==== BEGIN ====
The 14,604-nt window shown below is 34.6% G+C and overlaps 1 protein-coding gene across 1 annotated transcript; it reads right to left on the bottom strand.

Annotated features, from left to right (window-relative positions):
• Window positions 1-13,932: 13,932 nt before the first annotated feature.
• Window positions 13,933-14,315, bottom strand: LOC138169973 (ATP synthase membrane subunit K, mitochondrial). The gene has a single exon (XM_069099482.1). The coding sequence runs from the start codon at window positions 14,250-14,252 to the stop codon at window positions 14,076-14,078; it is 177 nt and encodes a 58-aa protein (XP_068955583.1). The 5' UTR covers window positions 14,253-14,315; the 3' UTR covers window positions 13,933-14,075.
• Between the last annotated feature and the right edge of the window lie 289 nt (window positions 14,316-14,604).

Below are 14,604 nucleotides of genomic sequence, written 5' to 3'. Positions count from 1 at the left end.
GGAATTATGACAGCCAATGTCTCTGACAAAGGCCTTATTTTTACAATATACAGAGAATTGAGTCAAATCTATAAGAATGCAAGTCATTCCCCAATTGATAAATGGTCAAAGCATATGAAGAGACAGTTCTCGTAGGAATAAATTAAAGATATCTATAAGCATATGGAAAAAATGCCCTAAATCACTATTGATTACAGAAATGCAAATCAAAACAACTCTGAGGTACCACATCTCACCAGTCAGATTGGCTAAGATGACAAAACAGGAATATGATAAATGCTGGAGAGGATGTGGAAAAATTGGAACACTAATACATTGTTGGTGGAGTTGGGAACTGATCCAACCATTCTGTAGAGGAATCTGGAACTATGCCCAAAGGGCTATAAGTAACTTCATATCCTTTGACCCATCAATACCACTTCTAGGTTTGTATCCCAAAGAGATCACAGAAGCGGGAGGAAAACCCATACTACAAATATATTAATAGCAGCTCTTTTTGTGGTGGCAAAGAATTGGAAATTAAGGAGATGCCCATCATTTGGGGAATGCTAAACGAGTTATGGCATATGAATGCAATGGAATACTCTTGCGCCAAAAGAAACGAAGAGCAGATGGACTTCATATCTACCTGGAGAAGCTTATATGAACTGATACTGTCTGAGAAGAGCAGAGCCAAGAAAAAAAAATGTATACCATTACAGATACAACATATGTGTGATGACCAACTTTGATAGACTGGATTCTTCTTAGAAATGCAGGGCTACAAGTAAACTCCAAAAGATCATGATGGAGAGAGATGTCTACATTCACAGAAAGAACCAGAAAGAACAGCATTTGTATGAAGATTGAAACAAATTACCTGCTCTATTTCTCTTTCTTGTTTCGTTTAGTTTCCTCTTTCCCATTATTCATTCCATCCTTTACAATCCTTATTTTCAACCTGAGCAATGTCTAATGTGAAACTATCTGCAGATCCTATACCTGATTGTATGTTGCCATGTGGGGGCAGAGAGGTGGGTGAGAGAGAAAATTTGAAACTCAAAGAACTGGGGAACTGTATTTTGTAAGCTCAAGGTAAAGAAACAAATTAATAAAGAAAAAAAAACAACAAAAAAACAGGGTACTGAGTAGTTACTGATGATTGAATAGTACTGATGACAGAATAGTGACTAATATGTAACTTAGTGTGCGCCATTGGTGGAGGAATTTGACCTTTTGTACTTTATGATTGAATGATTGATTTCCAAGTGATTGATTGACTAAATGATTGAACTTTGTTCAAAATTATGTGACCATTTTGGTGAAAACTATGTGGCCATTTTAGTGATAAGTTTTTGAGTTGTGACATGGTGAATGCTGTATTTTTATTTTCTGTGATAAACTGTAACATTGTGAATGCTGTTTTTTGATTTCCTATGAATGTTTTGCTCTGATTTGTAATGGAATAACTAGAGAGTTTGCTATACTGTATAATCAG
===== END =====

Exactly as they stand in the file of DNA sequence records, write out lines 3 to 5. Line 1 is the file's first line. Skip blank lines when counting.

• Window positions 1-13,932: 13,932 nt before the first annotated feature.
• Window positions 13,933-14,315, bottom strand: LOC138169973 (ATP synthase membrane subunit K, mitochondrial). The gene has a single exon (XM_069099482.1). The coding sequence runs from the start codon at window positions 14,250-14,252 to the stop codon at window positions 14,076-14,078; it is 177 nt and encodes a 58-aa protein (XP_068955583.1). The 5' UTR covers window positions 14,253-14,315; the 3' UTR covers window positions 13,933-14,075.
• Between the last annotated feature and the right edge of the window lie 289 nt (window positions 14,316-14,604).